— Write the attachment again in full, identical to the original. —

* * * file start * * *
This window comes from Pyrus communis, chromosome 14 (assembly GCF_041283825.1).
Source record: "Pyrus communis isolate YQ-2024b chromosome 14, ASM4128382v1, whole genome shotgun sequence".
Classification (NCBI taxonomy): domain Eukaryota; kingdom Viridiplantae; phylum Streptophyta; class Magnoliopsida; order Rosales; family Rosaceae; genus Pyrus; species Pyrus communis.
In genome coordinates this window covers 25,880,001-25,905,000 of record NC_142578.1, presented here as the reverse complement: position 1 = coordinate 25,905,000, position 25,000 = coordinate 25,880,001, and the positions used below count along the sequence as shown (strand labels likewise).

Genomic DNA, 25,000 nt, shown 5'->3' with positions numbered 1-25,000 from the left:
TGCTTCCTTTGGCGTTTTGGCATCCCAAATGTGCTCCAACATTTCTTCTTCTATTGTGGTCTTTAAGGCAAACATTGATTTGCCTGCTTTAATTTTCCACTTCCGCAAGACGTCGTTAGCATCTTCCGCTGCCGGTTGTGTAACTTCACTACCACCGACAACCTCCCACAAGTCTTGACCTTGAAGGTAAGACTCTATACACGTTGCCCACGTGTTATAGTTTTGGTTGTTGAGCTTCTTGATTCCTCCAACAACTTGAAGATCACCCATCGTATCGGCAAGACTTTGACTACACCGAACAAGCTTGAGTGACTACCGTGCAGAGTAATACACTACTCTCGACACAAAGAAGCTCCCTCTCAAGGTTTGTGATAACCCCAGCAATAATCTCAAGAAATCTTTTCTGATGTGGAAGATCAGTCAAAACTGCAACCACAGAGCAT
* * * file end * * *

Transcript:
This window comes from Pyrus communis, chromosome 14 (assembly GCF_041283825.1).
Source record: "Pyrus communis isolate YQ-2024b chromosome 14, ASM4128382v1, whole genome shotgun sequence".
Classification (NCBI taxonomy): domain Eukaryota; kingdom Viridiplantae; phylum Streptophyta; class Magnoliopsida; order Rosales; family Rosaceae; genus Pyrus; species Pyrus communis.
In genome coordinates this window covers 25,880,001-25,905,000 of record NC_142578.1, presented here as the reverse complement: position 1 = coordinate 25,905,000, position 25,000 = coordinate 25,880,001, and the positions used below count along the sequence as shown (strand labels likewise).

Genomic DNA, 25,000 nt, shown 5'->3' with positions numbered 1-25,000 from the left:
TGCTTCCTTTGGCGTTTTGGCATCCCAAATGTGCTCCAACATTTCTTCTTCTATTGTGGTCTTTAAGGCAAACATTGATTTGCCTGCTTTAATTTTCCACTTCCGCAAGACGTCGTTAGCATCTTCCGCTGCCGGTTGTGTAACTTCACTACCACCGACAACCTCCCACAAGTCTTGACCTTGAAGGTAAGACTCTATACACGTTGCCCACGTGTTATAGTTTTGGTTGTTGAGCTTCTTGATTCCTCCAACAACTTGAAGATCACCCATCGTATCGGCAAGACTTTGACTACACCGAACAAGCTTGAGTGACTACCGTGCAGAGTAATACACTACTCTCGACACAAAGAAGCTCCCTCTCAAGGTTTGTGATAACCCCAGCAATAATCTCAAGAAATCTTTTCTGATGTGGAAGATCAGTCAAAACTGCAACCACAGAGCAT